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November 19, 1965 - Image 10

Resource type:
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Publication:
The Michigan Daily, 1965-11-19

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PAGE TEN

THE MICHIGAN DAILY"

FRIDAY. NOVEMBER 19. 196

THE MICHIGAN DAILY FRIBAY %AVFMIWR. IQ 1O~

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IHiHE GENE'AL So70R4
A Few of the Players
Who Never Made it Big
Sometime during tomorrow's final football clash, the public
address announcer will read off the names of the 21 seniors appearing
for the last time in maize and blue grid togs.
Applause will sting out of thousands of cold hands for -each name.
Some will get more applause than others. A couple All-America candi-
dates, some two- and three-year lettermen, and a few names just
made familiar in this their senior year will draw the rowdier ovations.
Captain Tom Cecchini, for instance, and Bill Yearby and
Tom Mack will get their due recognition. Every true fan can
name you a number of personal accomplishments for each of
these stars-Big Bill making the All-America squad as a junior,
Cecchini being chosen Midwest Lineman of the Week for his
Spartan-thwarting performance a year ago, or Mack turning a
teammate loose for a 30-yard gain with a crushing block.
There are other letter winners who have won the admiration of
the fans for a brilliant play or a standout game for the Blue. Jeff
Hoyne, Charlie Kines, Craig Kirby, Chuck Ruzicka, Steve Smith, and
Dick Wells will all tromp across the Michigan Stadium turf for the
last time tomorrow. And they all made contributions for their alma
mater which will be remembered for years to come. Rose Bowl teams
have not been in super-abundance in Ann Arbor in the past few
years.
A pair who didf't make the grade as starters until this year will
also be recognized-Wally Gabler and Dennis Flanagan. Neither saw
any but limited actior in his first two years, but an injury gave
Flanagan his chance and with the quarterback slot vacated by All-
America Bob Timberlake, Gabler proved qualified as a replacement,
and in the past couple games has even been compared to his credit-
worthy predecessor.
But what happens when the rest of the names are read? Sure,
they'll get a token hand from the crowd, though not really because
the crowd is proud of them. They'll cheer from a sense of social
responsibility. Most of the names will have them wondering, "You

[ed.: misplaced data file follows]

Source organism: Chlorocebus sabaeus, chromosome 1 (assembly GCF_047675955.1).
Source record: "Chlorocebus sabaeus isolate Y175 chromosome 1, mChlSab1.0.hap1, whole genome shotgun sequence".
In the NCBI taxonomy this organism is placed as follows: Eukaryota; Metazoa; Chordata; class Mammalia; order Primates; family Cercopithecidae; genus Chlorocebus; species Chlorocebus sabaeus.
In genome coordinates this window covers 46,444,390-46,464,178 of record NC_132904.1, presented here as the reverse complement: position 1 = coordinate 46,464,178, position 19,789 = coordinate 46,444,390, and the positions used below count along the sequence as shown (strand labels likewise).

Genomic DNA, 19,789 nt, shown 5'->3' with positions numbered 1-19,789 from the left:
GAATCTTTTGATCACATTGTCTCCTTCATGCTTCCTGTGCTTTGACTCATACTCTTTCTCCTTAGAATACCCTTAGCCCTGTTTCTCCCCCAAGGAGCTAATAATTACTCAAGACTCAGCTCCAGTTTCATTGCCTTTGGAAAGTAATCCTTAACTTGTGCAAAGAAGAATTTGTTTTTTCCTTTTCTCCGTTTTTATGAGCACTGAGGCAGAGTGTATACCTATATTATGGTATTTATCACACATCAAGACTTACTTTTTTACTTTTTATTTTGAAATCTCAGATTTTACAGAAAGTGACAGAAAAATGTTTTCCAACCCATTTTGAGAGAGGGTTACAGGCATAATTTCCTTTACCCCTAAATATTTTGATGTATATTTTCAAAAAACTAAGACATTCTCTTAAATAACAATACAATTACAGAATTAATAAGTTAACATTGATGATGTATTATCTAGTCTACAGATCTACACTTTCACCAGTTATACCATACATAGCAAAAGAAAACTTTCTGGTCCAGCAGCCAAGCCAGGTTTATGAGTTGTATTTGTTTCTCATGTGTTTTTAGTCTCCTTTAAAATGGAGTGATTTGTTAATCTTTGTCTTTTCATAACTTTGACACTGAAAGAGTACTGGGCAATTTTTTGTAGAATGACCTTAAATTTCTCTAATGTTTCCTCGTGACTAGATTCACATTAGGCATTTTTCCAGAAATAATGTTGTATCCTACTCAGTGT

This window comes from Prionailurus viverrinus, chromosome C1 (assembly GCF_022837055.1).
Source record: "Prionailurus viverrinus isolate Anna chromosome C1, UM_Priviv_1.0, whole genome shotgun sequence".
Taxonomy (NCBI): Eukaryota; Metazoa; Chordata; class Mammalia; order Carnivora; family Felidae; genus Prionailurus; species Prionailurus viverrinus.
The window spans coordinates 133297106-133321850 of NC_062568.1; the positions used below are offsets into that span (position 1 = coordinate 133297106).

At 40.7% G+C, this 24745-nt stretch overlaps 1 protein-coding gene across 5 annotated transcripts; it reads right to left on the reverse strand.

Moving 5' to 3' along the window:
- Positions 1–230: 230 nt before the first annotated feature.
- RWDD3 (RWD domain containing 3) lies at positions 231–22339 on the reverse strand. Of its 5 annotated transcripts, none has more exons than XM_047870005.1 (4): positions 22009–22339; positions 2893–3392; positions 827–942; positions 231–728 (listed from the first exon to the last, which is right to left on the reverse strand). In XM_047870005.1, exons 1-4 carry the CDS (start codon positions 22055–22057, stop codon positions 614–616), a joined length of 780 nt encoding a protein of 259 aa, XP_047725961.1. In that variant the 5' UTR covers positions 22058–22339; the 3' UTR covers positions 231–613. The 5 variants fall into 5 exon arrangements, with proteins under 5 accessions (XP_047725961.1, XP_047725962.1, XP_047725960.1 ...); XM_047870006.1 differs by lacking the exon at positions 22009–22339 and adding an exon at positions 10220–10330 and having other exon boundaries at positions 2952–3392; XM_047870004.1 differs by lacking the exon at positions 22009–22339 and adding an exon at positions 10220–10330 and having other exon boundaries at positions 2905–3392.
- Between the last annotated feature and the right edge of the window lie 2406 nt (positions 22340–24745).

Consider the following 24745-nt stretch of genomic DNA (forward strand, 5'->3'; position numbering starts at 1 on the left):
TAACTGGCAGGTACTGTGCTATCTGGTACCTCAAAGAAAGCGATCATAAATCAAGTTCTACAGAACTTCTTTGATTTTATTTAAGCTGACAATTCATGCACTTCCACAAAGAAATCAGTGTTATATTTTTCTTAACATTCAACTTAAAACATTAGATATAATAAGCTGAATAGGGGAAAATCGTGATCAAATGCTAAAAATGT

mean there's really a guy by that name on our team?"
Yes, there really is. These are the guys who might not log
even half an hour's playing time in their entire three years-but
they've always been ready, if not over-eager, to put out if the
chance ever came.
That's not to say that they haven't been putting out, for they
have .been for four years, as much as any other player on the squad.
Go down to a practice some day and watch them. Every day they're
out there bashing their brains and bruising their bodies to help
build a Big Ten team-a team they know they have little chance to
actually play on.
But have you ever heard of one of them complaining?
And it's not only practices during the season. They start training
before summer vacation ends. They also drill for several weeks in
the spring, before the snow is gone. They put in all the work an
All-Big Ten player puts in, realizing that the reward, if any, will be
small in terms of glory, but still they hope for just the one chance
to play.
Occasionally one will leave the ranks of the benchwarmers and
become a starter, or even a star. Just take a look at Gabler or Flan-
agan. They aren't third stringers because they lack talent-there is
just a lot more talent to overcome before the chance comes. So, for:
most of their college careers they sit on the bench and wait for
something like the Wisconsin game to be able to play a few minutes
for the team to which they have devoted so much of their time for
four years.
Nevertheless, these men of Michigan feel that it is worth it.
They will tell you about the great guys they got to know while
they were working out. And there are things like the coveted (but
not very) Toilet Bowl as tokens of a teams' appreciation. Some
of these players will even be able to tell their kids that they went
to the Rose Bowl in 1965-and maybe even played for a few
minutes.
Who are the rest of these unknowns? It seems so unpersonal
and trite just to list them. But with one more tackle, you could make
a starting lineup out of them.
At one end would be Ed Greene, who would also take on punting
duties. His counterpart would be Tom Parkhill, of the almost-glory
play against Wisconsin. Playing guard would be Perry Ancona and
Floyd Day (of Toilet Bowl fame), with the lone tackle spot filled by
Paul VanBlaricom. With Byron Tennant filling in at center, the line
would average 6'1", 213 pounds. Already the opponents are scared.
The halfback spots would be taken by Tom Brigstock (6'", 197
lbs.) and Norm Legacki (6'1", 188 lbs.), and Gary Schick (6'2", 215
lbs.), a man with some experience, could assume fullback duties.
Finally, Pete Hollis (6', 190 lbs.) would be the field general of this not
at all motley collection of gridders.
These are the men who have put out for Michigan's teams
for a good portion 'of their college lives, expecting no reward for
their services. Their names will be read off along with Yearby's
and Cecchini's and the rest. They too have worked for and de-
serve a strong ovation. I know they'll get one from me.

-JIM LaSO"GE
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